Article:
Germany's "fat" current account has been attacked by one of the world's most influential economic bodies, and described as a trigger for the emergent trade war.
The country has the world's largest current account surplus of US$287 billion ($409.6b), 8 per cent of its GDP, and half that of China's, according to the Institute for Economic Research.
This is one of the most important measures in trade relations – because it shows that Germany sells far more than it buys from other countries, according to the Daily Telegraph.
The head of the Organisation for Economic Co-operation and Development (OECD) has now weighed into the trade debate telling reporters in Berlin that Germany was partly to blame for the rise in protectionism and that it ought to dramatically up its domestic spending levels.
"Your current account got fat because you won productivity and competitiveness compared to the others in Europe. Now, does that give rise to protectionists? Of course," OECD secretary general Angel Gurria said.
"So basically, you could spend more, yes. You could import more, yes," Gurria added.
The massive surplus is known to have been been particularly aggravating for President Donald Trump, who has made it his mission to bring down the US trade deficit. His latest effort to tackle it has involved hitting key allies with levies on imports of steel and aluminium.
Germany is the EU's biggest exporter to the US. Over one million jobs are thought to depend on trade with America.
Germany's surplus has also been heavily criticised by the world's lender of last resort, the International Monetary Fund, and its fellow eurozone members.
German Chancellor Angela Merkel has tried to defend the country's surplus in recent months, claiming that it was narrowing, thanks to increased domestic demand.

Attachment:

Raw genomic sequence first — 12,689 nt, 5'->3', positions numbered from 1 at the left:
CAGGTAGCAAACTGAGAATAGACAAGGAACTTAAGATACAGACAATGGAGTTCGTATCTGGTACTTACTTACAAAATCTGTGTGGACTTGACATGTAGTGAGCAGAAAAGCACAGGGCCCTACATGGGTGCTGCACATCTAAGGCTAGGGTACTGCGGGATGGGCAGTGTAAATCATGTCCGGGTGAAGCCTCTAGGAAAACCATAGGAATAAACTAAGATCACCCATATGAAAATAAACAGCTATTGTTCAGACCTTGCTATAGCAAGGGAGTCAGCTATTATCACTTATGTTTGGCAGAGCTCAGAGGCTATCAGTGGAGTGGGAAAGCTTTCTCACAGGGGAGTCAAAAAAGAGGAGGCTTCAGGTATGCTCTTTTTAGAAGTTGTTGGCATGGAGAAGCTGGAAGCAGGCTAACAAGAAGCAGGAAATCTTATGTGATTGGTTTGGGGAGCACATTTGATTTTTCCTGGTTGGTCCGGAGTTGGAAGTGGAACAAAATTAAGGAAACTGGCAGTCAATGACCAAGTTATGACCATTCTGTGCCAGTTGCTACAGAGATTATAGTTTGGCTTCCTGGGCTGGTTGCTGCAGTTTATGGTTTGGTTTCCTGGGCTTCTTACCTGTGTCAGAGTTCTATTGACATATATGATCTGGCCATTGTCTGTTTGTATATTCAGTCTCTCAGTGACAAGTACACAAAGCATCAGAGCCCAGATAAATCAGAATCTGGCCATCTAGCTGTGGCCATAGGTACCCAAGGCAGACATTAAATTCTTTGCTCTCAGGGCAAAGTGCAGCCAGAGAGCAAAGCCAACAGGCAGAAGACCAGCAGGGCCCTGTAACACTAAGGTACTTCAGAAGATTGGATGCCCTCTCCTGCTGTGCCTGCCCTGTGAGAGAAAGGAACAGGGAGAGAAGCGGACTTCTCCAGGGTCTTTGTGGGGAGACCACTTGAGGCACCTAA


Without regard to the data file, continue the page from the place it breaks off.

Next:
However, earlier this year, an exposé by German economists claimed that the country was attempting to mask the true scale of its current account surplus in order to avoid more criticism.
Fears of a trade war have been mounting following the US's move to slap extra taxes on metals imports. The step has prompted tit-for-tat responses from trading partners, and complaints to the World Trade Organisation, the global arbiter of trade disputes. Trump has called the body a "catastrophe".
Trump is now focussing his attention on protectionist moves against German cars.
There are also renewed concerns that the trillion dollar trade deal struck between Canada, the US and Mexico might not be preserved as it reaches the end of a crucial negotiation period.
The OECD has predicted robust growth in the German economy, of 2.1 per cent for 2018, and in 2019.
Separately, a survey of German investors, by the ZEW institute, showed that sentiment had fallen to its lowest level since 2012. The shift down to -16.1 in June from -8.2 in May, indicated a darkening mood among investors as rising trade tensions take their toll and as the German economy has shown signs of cooling.